By: E&P Staff
John M. Buckwalter, chairman of Lancaster (Pa.) Newspapers Inc., which publishes the Intelligencer Journal/Lancaster New Era and the Sunday News, died unexpectedly the night of Aug. 11 while on a family vacation in Maine, He was 79.
Buckwalter spent all his 64 working years at Lancaster Newspapers, the company’s Website reported.
In 2004, he also was named chairman of Steinman Enterprises, which includes Lancaster County Weeklies Inc., Lancaster Farming Inc., Intelligencer Printing Co., Delmarva Broadcasting Co., Steinman Coal Corp. and Steinman Park Restaurant Inc.
Buckwalter was involved in development of the Lancaster County Convention Center and Lancaster Marriott at Penn Square hotel. “Despite community opposition and roadblocks along the way, Buckwalter was tenacious about the project, which had a $177.6 million price tag and was the most expensive project in Lancaster’s history when it opened in June 2009,” the newspapers reported.
Just 17 days earlier, Caroline Steinman Nunan died at 85. She was a daughter of newspaper publisher Col. James Hale Steinman and a director of Steinman Enterprises (E&P Online, July 27).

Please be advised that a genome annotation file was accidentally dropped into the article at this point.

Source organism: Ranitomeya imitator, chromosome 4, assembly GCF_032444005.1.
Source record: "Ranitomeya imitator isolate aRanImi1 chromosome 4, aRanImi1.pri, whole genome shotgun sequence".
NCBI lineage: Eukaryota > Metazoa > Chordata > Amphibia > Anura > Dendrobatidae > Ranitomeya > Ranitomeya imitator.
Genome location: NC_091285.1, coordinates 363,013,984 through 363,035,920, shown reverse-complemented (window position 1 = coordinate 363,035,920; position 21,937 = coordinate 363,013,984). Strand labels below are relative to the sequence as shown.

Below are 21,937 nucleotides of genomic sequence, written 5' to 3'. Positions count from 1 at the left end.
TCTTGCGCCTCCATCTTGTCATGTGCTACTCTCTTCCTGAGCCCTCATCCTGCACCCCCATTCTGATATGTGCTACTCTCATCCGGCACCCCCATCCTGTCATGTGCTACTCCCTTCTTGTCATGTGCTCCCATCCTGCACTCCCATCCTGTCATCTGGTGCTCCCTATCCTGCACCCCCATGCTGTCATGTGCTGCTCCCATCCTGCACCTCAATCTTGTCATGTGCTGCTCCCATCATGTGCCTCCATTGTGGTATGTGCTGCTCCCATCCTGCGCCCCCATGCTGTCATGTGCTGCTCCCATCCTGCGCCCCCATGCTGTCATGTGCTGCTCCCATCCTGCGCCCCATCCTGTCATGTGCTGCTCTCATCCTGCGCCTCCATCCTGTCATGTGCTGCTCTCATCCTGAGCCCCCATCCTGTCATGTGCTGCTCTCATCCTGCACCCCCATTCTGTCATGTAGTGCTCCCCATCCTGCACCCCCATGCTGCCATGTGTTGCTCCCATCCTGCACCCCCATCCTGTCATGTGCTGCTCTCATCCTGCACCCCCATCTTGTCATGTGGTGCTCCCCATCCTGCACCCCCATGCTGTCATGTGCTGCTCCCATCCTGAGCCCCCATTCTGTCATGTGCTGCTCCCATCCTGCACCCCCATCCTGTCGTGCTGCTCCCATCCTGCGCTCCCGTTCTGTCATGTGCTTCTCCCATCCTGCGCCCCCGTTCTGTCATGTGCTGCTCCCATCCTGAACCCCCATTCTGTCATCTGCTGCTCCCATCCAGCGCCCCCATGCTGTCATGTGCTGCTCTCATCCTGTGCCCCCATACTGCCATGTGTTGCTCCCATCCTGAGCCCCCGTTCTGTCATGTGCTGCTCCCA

“To lose Carrie and him, we’ve lost an awful lot this summer in the way of leadership in our city,” Lancaster Mayor Rick Gray was quoted saying.
Buckwalter started at Lancaster Newspapers as a teenage messenger and worked in various positions on his way to the top. His father, Isaac Z. “I.Z.” Buckwalter, worked for the company for 43 years.
After earning graduating from Harvard Business School, Buckwalter served in the Army with childhood friend Paul A. Mueller Jr., who became a Lancaster County judge.
When Buckwalter returned to Lancaster, he worked in the newspapers’ advertising department.
In 1978, Buckwalter voted with other directors to keep the newspapers’ headquarters in downtown Lancaster rather than move to a suburban site under consideration.
The newspapers’ Website quotes Buckwalter saying in 2006, “The thinking was that this was probably the best decision for Lancaster Newspapers, but undoubtedly the best decision for the community.”
Among the significant investments with which Buckwalter was involved were the company’s production plant, built in 1982, and the $13.5 million flexo press installed there six years later.
Buckwalter saw the business through the current difficult economic times, including last year’s merger of the Intelligencer Journal and Lancaster New Era into one newspaper and the accompanying job losses.
Besides serving on the boards of the Pennsylvania Newspaper Association and the International Newspaper Advertising Executives, Buckwalter was a member of several local civic and business organizations.
He is survived by his wife of 55 years, Sara “Sally” Tucker Buckwalter, three daughters and several grandchildren.